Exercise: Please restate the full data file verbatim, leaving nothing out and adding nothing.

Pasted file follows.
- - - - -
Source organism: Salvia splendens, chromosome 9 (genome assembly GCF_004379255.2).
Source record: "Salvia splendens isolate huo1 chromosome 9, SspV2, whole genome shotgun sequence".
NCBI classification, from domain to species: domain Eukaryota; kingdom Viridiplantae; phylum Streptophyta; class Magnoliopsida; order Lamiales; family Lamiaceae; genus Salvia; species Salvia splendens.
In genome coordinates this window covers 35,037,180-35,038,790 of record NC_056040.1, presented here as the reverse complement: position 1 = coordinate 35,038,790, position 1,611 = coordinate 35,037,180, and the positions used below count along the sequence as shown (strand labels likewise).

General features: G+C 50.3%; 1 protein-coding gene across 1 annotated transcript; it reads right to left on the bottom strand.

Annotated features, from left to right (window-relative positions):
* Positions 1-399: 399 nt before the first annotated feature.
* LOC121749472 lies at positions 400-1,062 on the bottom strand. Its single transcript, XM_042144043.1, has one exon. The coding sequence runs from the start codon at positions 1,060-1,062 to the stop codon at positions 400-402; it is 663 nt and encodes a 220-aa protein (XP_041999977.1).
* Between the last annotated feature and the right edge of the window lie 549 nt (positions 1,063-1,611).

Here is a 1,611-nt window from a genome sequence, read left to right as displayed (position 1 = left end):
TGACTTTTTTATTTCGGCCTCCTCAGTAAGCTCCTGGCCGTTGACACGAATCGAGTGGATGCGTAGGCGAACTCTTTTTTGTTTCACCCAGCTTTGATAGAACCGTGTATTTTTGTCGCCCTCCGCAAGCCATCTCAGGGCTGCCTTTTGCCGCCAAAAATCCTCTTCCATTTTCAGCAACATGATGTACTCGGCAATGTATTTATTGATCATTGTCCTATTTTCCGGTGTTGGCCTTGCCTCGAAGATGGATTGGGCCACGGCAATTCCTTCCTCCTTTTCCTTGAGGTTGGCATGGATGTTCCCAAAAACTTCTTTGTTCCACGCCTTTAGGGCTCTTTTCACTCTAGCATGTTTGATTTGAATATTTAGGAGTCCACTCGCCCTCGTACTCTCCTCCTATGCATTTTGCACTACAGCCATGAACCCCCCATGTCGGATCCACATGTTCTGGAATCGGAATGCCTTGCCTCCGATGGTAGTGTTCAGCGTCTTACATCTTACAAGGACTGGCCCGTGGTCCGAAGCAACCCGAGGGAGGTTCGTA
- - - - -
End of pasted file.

Source organism: Salvia splendens, chromosome 9 (genome assembly GCF_004379255.2).
Source record: "Salvia splendens isolate huo1 chromosome 9, SspV2, whole genome shotgun sequence".
NCBI classification, from domain to species: domain Eukaryota; kingdom Viridiplantae; phylum Streptophyta; class Magnoliopsida; order Lamiales; family Lamiaceae; genus Salvia; species Salvia splendens.
In genome coordinates this window covers 35,037,180-35,038,790 of record NC_056040.1, presented here as the reverse complement: position 1 = coordinate 35,038,790, position 1,611 = coordinate 35,037,180, and the positions used below count along the sequence as shown (strand labels likewise).

General features: G+C 50.3%; 1 protein-coding gene across 1 annotated transcript; it reads right to left on the bottom strand.

Annotated features, from left to right (window-relative positions):
* Positions 1-399: 399 nt before the first annotated feature.
* LOC121749472 lies at positions 400-1,062 on the bottom strand. Its single transcript, XM_042144043.1, has one exon. The coding sequence runs from the start codon at positions 1,060-1,062 to the stop codon at positions 400-402; it is 663 nt and encodes a 220-aa protein (XP_041999977.1).
* Between the last annotated feature and the right edge of the window lie 549 nt (positions 1,063-1,611).

Here is a 1,611-nt window from a genome sequence, read left to right as displayed (position 1 = left end):
TGACTTTTTTATTTCGGCCTCCTCAGTAAGCTCCTGGCCGTTGACACGAATCGAGTGGATGCGTAGGCGAACTCTTTTTTGTTTCACCCAGCTTTGATAGAACCGTGTATTTTTGTCGCCCTCCGCAAGCCATCTCAGGGCTGCCTTTTGCCGCCAAAAATCCTCTTCCATTTTCAGCAACATGATGTACTCGGCAATGTATTTATTGATCATTGTCCTATTTTCCGGTGTTGGCCTTGCCTCGAAGATGGATTGGGCCACGGCAATTCCTTCCTCCTTTTCCTTGAGGTTGGCATGGATGTTCCCAAAAACTTCTTTGTTCCACGCCTTTAGGGCTCTTTTCACTCTAGCATGTTTGATTTGAATATTTAGGAGTCCACTCGCCCTCGTACTCTCCTCCTATGCATTTTGCACTACAGCCATGAACCCCCCATGTCGGATCCACATGTTCTGGAATCGGAATGCCTTGCCTCCGATGGTAGTGTTCAGCGTCTTACATCTTACAAGGACTGGCCCGTGGTCCGAAGCAACCCGAGGGAGGTTCGTA